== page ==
This book is licensed under a Creative Commons by-nc-sa 3.0 license. See the license for more details, but that basically means you can share this book as long as you credit the author (but see below), don't make money from it, and do make it available to everyone else under the same terms.
This content was accessible as of December 29, 2012, and it was downloaded then by Andy Schmitz in an effort to preserve the availability of this book.
Normally, the author and publisher would be credited here. However, the publisher has asked for the customary Creative Commons attribution to the original publisher, authors, title, and book URI to be removed. Additionally, per the publisher's request, their name has been removed in some passages. More information is available on this project's attribution page.
For more information on the source of this book, or why it is available for free, please see the project's home page. You can browse or download additional books there. To download a .zip file containing this book to use offline, simply click here.
Jensen believes the inherent conflict between the doctrine of shareholder value maximization and the objectives of stakeholder theory can be resolved by melding together “enlightened” versions of these two philosophies:
Enlightened value maximizationA theory that recognizes that corporate decision-makers need to be more sensitive to nonshareholder constituencies, that maximizing shareholder value does not produce the most value for the organization. recognizes that communication with and motivation of an organization’s managers, employees, and partners is extremely difficult. What this means in practice is that if we simply tell all participants in an organization that its sole purpose is to maximize value, we will not get maximum value for the organization. Value maximizationThe maximization of a corporation’s common stock by increasing the wealth of that corporation’s shareholders. is not a vision or a strategy or even a purpose; it is the scorecard for the organization. We must give people enough structure to understand what maximizing value means so that they can be guided by it and therefore have a chance to actually achieve it. They must be turned on by the vision or the strategy in the sense that it taps into some human desire or passion of their own—for example, a desire to build the world’s best automobile or to create a film or play that will move people for centuries. All this can be not only consistent with value seeking, but a major contributor to it.Jensen (2001), p. 16.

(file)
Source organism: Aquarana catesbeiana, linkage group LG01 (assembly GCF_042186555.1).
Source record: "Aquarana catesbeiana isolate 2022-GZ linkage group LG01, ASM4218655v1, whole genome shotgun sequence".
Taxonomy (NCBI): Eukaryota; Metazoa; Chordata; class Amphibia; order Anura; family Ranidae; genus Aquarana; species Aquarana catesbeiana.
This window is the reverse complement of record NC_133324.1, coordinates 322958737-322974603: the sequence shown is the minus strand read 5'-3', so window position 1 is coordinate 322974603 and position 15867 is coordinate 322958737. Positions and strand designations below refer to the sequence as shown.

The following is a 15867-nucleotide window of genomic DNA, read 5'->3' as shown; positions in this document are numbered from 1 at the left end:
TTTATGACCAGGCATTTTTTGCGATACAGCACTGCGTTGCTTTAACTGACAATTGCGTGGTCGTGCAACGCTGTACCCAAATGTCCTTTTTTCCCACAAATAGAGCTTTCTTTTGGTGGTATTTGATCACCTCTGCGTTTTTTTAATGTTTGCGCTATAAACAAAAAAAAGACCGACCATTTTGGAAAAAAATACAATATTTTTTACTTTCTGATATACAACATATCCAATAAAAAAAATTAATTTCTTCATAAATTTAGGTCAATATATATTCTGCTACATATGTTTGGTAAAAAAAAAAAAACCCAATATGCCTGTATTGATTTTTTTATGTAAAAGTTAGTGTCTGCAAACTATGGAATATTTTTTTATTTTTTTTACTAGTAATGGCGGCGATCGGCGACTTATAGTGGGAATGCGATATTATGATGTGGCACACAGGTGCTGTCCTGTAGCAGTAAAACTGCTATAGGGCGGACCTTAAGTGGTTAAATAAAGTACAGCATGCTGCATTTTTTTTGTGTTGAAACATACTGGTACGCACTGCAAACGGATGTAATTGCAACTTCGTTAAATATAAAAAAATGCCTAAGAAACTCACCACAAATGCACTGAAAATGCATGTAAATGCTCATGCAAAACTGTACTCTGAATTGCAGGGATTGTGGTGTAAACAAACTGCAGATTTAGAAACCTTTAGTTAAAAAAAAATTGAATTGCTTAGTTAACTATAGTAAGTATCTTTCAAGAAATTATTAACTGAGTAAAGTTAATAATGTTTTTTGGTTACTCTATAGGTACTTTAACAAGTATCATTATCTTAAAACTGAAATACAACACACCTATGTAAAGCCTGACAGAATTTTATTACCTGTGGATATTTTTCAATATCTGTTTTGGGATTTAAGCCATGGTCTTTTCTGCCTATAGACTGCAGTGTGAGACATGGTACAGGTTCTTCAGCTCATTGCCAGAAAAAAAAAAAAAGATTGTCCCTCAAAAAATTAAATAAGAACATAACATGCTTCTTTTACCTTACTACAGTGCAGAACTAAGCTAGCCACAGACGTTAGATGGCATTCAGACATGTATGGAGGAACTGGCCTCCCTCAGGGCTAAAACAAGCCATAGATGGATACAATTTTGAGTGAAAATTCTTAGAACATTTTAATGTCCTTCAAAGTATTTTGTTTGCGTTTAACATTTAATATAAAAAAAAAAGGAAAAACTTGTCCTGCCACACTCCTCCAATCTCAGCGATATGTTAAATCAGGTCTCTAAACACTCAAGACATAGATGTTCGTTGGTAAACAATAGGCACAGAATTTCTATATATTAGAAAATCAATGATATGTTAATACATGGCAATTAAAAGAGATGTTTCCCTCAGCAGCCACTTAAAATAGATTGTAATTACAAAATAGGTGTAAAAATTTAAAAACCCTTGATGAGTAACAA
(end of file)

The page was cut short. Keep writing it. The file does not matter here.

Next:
Indeed, it is a basic principle of enlightened value maximization that we cannot maximize the long-term market value of an organization if we ignore or mistreat any important constituency. We cannot create value without good relations with customers, employees, financial backers, suppliers, regulators, and communities. But having said that, we can now use the value criterion for choosing among those competing interests. I say “competing” interests because no constituency can be given full satisfaction if the firm is to flourish and survive. Moreover, we can be sure—again, apart from the possibility of externalities and monopoly power—that using this value criterion will result in making society as well off as it can be.Jensen (2001), p. 16.
Thus, Jensen defines “enlightened” stakeholder theoryA theory that corporate value cannot be maximized unless the corporation concerns itself with all its constituent stakeholders, with the specification that maximizing the corporation’s long-term market value is the right goal. simply as stakeholder theory with the specification that maximizing the firm’s total long-term market value is the right objective function. The words “long-term” are key here. As Jensen notes,
In this way, enlightened stakeholder theorists can see that although stockholders are not some special constituency that ranks above all others, long-term stock value is an important determinant (along with the value of debt and other instruments) of total long-term firm value. They would recognize that value creation gives management a way to assess the tradeoffs that must be made among competing constituencies, and that it allows for principled decision making independent of the personal preferences of managers and directors.Jensen (2001), p. 17.
Even though shareholder value maximization is increasingly being challenged on pragmatic as well as moral grounds, its roots in private property law, however—a profound element in the American ethos—guarantee that it will continue to dominate the U.S. approach to corporate law for the foreseeable future. As a practical matter, the courts have given boards increasing latitude in determining what is in the best long-term interests of the corporation and how to take the interests of other stakeholders into account. This latitude makes it imperative that directors openly and fully discuss these issues and agree on a clear, unambiguous statement of purpose for the corporation.